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Indian Football

Rahim Saab & Asian Games: Maidaan keeps Indian football alive even at its worst times

Published at :April 23, 2024 at 6:02 PM
Modified at :April 23, 2024 at 6:02 PM
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(Courtesy : Ajay Devgn Instagram)

Atawaris Warsi


Maidaan is not only a biography but a whistle-blow aimed at a cricket-obsessed nation.

Imagine a dusty trophy tucked away in a forgotten corner of the attic. Maidaan is like that trophy – a reminder of a time when India dominated Asian football, a forgotten chapter in the nation’s sporting history. Director Amit Ravindernath Sharma polishes this relic, revealing the story of Syed Abdul Rahim, the architect behind that golden era.

The film isn’t just a biography; it’s a whistle-blow aimed at a cricket-obsessed nation. Ajay Devgn steps onto the field as Rahim, a chain-smoking coach with a burning passion to revive Indian football. Maidaan avoids sugary nostalgia, and instead focuses on showcasing the raw talent and unwavering grit of young footballers in a newly independent India.

On top of that, A.R. Rahman’s background score is like a perfectly timed tackle, propelling you into the heart of the action. The camera breathlessly tracks the players, their sweat and blood, testament to their dedication. Slow-motion sequences and sharp editing dissect Rahim’s innovative 4-2-4 formation, showcasing the intricate plays that brought them victory. What also impresses the viewer is the color and set design, that duly presents that era.

Maidaan isn’t afraid to step off the field. It tackles bureaucratic red tape and political manoeuvring that threatened to sideline Rahim’s vision. While the antagonists might feel like caricature villains at times, the film effectively portrays the struggles of passionate individuals fighting for change within a flawed system.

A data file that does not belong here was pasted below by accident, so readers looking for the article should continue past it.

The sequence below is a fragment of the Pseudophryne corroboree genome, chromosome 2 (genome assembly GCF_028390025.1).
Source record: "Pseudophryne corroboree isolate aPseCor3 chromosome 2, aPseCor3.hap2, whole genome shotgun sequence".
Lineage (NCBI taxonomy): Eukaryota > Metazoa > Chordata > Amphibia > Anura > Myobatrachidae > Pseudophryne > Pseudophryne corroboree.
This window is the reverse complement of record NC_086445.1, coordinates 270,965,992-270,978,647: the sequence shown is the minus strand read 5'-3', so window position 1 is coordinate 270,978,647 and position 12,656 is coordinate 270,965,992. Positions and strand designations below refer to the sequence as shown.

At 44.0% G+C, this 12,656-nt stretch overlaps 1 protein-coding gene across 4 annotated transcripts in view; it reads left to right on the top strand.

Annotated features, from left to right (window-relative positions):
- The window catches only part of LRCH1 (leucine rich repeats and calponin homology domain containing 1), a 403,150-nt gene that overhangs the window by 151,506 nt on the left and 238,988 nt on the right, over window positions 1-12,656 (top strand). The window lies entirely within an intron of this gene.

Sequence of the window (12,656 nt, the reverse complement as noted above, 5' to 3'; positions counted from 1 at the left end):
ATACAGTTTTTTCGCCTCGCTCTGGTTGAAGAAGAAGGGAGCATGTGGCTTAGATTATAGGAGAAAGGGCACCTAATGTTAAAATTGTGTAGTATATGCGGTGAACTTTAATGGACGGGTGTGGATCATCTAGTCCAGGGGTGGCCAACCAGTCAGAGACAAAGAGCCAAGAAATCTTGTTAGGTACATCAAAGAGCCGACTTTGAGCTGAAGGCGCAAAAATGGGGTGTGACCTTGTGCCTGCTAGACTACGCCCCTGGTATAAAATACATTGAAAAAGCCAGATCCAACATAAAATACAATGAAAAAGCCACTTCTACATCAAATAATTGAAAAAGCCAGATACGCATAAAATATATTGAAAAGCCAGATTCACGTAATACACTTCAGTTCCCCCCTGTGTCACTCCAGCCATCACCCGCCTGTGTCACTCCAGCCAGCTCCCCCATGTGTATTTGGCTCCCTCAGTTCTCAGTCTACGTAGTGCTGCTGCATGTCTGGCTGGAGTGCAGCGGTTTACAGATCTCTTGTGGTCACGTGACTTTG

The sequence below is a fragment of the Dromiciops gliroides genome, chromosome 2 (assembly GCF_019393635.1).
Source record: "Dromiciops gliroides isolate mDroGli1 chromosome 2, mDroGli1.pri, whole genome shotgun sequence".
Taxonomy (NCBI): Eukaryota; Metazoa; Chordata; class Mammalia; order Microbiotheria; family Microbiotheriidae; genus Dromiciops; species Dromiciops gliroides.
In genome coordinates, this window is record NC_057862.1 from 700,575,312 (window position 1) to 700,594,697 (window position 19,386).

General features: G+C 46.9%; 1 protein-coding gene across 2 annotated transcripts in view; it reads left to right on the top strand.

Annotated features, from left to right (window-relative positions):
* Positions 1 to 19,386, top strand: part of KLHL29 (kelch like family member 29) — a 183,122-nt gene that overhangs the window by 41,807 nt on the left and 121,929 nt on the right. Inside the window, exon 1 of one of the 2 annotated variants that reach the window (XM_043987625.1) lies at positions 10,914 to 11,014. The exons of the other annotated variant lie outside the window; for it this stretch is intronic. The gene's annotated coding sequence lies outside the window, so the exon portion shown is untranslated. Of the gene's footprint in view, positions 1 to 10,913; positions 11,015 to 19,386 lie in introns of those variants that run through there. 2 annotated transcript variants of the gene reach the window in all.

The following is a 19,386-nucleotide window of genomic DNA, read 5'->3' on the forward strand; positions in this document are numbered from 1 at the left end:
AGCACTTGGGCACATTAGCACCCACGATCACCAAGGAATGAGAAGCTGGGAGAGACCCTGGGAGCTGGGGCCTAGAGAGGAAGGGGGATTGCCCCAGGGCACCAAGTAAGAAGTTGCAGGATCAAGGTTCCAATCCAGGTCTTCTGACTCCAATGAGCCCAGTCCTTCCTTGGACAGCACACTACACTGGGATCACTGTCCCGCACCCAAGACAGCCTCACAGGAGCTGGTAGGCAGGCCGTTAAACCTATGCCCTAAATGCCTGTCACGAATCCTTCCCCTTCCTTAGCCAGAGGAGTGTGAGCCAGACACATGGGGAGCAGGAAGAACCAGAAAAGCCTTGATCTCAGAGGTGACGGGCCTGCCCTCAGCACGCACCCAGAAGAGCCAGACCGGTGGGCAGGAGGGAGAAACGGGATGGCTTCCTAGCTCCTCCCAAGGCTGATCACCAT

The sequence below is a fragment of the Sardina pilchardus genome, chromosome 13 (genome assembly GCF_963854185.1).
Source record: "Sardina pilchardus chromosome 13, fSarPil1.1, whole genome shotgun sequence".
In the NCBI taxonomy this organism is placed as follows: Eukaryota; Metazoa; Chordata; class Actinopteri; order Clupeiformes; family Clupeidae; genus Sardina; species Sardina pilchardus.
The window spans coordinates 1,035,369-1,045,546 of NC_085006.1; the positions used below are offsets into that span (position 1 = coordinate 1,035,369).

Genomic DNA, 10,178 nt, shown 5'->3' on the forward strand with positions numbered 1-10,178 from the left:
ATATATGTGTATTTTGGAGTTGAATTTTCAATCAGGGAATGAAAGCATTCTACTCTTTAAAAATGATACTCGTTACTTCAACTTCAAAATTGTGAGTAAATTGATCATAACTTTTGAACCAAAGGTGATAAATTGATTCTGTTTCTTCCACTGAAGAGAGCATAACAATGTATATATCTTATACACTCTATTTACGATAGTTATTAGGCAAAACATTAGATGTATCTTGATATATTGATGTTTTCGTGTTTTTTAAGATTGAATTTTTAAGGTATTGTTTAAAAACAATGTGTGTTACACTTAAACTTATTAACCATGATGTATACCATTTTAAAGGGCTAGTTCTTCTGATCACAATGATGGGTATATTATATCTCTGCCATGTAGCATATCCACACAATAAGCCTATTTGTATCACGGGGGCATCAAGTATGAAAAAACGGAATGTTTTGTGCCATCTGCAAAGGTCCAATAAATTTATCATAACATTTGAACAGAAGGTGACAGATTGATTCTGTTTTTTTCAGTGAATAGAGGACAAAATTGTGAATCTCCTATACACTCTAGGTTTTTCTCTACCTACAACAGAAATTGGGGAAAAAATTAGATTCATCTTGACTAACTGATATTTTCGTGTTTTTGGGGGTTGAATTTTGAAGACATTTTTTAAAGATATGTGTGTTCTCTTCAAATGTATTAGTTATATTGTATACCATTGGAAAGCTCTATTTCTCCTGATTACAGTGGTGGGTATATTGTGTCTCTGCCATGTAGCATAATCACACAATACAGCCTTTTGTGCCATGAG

The film’s runtime is a marathon, but surprisingly engaging. We get glimpses into the players’ personal lives, like Rahim’s bittersweet relationship with his son, overlooked for the sake of the team. However, the exploration of team dynamics and locker room camaraderie feels like a missed penalty kick. There’s also a deep contrast between the first and the second half of the movie, with the movie picking up good pace post intermission.

Maidaan has its flaws. The predictable villain trope and lack of depth in exploring the players’ experiences weaken the film’s emotional impact. Rahim’s personal life, including his love for Urdu poetry and his wife’s struggle to learn English, feels like a fumbled pass.

But here’s the thing: Maidaan is more than the sum of its parts. Devgn’s performance is captivating, the matches are electrifying, and the film’s message of resilience resonates. Football fans and anyone yearning for a movie celebrating dedication, teamwork, and the transformative power of sport will find Maidaan a satisfying watch.

The film’s box office struggle, despite critical acclaim, highlights the current preference for crowd-pleasing entertainment over thought-provoking cinema. Maidaan is more than just a movie; it’s a rallying call. Will it reignite the passion for football in a new generation? Will it inspire viewers to support films that elevate Indian cinema? That, dear reader, remains to be seen. But one thing’s for sure: Maidaan is a reminder of a forgotten glory, a dusty trophy with the potential to spark a revolution. 

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